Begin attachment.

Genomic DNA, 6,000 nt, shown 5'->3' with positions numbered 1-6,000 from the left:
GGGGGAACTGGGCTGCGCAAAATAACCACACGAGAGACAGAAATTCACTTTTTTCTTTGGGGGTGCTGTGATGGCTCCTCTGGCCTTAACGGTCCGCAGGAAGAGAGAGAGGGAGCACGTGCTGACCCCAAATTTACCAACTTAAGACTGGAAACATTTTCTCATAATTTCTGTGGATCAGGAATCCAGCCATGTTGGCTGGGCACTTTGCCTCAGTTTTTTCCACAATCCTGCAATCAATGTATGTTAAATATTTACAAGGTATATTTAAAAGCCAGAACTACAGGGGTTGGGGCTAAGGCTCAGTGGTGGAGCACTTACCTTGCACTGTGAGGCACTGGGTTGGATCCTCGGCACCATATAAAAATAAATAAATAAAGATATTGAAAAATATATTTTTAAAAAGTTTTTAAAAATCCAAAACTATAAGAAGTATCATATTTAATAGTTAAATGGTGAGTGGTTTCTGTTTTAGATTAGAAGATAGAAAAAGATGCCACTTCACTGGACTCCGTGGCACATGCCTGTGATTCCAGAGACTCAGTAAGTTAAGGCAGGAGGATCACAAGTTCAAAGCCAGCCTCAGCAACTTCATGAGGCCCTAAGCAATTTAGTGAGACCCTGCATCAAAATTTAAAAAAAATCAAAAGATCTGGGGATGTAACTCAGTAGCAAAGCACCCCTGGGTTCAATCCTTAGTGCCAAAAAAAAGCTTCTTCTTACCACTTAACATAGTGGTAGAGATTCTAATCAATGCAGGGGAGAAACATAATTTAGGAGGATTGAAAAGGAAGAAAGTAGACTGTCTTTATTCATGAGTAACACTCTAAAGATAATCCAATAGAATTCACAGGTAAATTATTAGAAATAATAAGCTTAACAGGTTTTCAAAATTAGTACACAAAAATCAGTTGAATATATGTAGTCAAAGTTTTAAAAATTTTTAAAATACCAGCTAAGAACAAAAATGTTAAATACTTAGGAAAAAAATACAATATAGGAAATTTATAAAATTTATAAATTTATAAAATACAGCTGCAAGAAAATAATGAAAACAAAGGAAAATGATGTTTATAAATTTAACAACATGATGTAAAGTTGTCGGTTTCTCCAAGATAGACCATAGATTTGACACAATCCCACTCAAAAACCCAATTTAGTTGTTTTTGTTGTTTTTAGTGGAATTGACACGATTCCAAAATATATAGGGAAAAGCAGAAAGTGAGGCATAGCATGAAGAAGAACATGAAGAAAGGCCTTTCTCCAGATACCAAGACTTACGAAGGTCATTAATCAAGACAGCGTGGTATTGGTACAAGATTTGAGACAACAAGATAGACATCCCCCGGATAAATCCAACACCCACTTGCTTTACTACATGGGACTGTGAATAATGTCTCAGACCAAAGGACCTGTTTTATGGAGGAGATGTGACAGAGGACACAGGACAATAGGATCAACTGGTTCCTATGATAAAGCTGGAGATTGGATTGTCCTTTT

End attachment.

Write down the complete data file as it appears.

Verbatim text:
Genomic DNA, 6,000 nt, shown 5'->3' with positions numbered 1-6,000 from the left:
GGGGGAACTGGGCTGCGCAAAATAACCACACGAGAGACAGAAATTCACTTTTTTCTTTGGGGGTGCTGTGATGGCTCCTCTGGCCTTAACGGTCCGCAGGAAGAGAGAGAGGGAGCACGTGCTGACCCCAAATTTACCAACTTAAGACTGGAAACATTTTCTCATAATTTCTGTGGATCAGGAATCCAGCCATGTTGGCTGGGCACTTTGCCTCAGTTTTTTCCACAATCCTGCAATCAATGTATGTTAAATATTTACAAGGTATATTTAAAAGCCAGAACTACAGGGGTTGGGGCTAAGGCTCAGTGGTGGAGCACTTACCTTGCACTGTGAGGCACTGGGTTGGATCCTCGGCACCATATAAAAATAAATAAATAAAGATATTGAAAAATATATTTTTAAAAAGTTTTTAAAAATCCAAAACTATAAGAAGTATCATATTTAATAGTTAAATGGTGAGTGGTTTCTGTTTTAGATTAGAAGATAGAAAAAGATGCCACTTCACTGGACTCCGTGGCACATGCCTGTGATTCCAGAGACTCAGTAAGTTAAGGCAGGAGGATCACAAGTTCAAAGCCAGCCTCAGCAACTTCATGAGGCCCTAAGCAATTTAGTGAGACCCTGCATCAAAATTTAAAAAAAATCAAAAGATCTGGGGATGTAACTCAGTAGCAAAGCACCCCTGGGTTCAATCCTTAGTGCCAAAAAAAAGCTTCTTCTTACCACTTAACATAGTGGTAGAGATTCTAATCAATGCAGGGGAGAAACATAATTTAGGAGGATTGAAAAGGAAGAAAGTAGACTGTCTTTATTCATGAGTAACACTCTAAAGATAATCCAATAGAATTCACAGGTAAATTATTAGAAATAATAAGCTTAACAGGTTTTCAAAATTAGTACACAAAAATCAGTTGAATATATGTAGTCAAAGTTTTAAAAATTTTTAAAATACCAGCTAAGAACAAAAATGTTAAATACTTAGGAAAAAAATACAATATAGGAAATTTATAAAATTTATAAATTTATAAAATACAGCTGCAAGAAAATAATGAAAACAAAGGAAAATGATGTTTATAAATTTAACAACATGATGTAAAGTTGTCGGTTTCTCCAAGATAGACCATAGATTTGACACAATCCCACTCAAAAACCCAATTTAGTTGTTTTTGTTGTTTTTAGTGGAATTGACACGATTCCAAAATATATAGGGAAAAGCAGAAAGTGAGGCATAGCATGAAGAAGAACATGAAGAAAGGCCTTTCTCCAGATACCAAGACTTACGAAGGTCATTAATCAAGACAGCGTGGTATTGGTACAAGATTTGAGACAACAAGATAGACATCCCCCGGATAAATCCAACACCCACTTGCTTTACTACATGGGACTGTGAATAATGTCTCAGACCAAAGGACCTGTTTTATGGAGGAGATGTGACAGAGGACACAGGACAATAGGATCAACTGGTTCCTATGATAAAGCTGGAGATTGGATTGTCCTTTT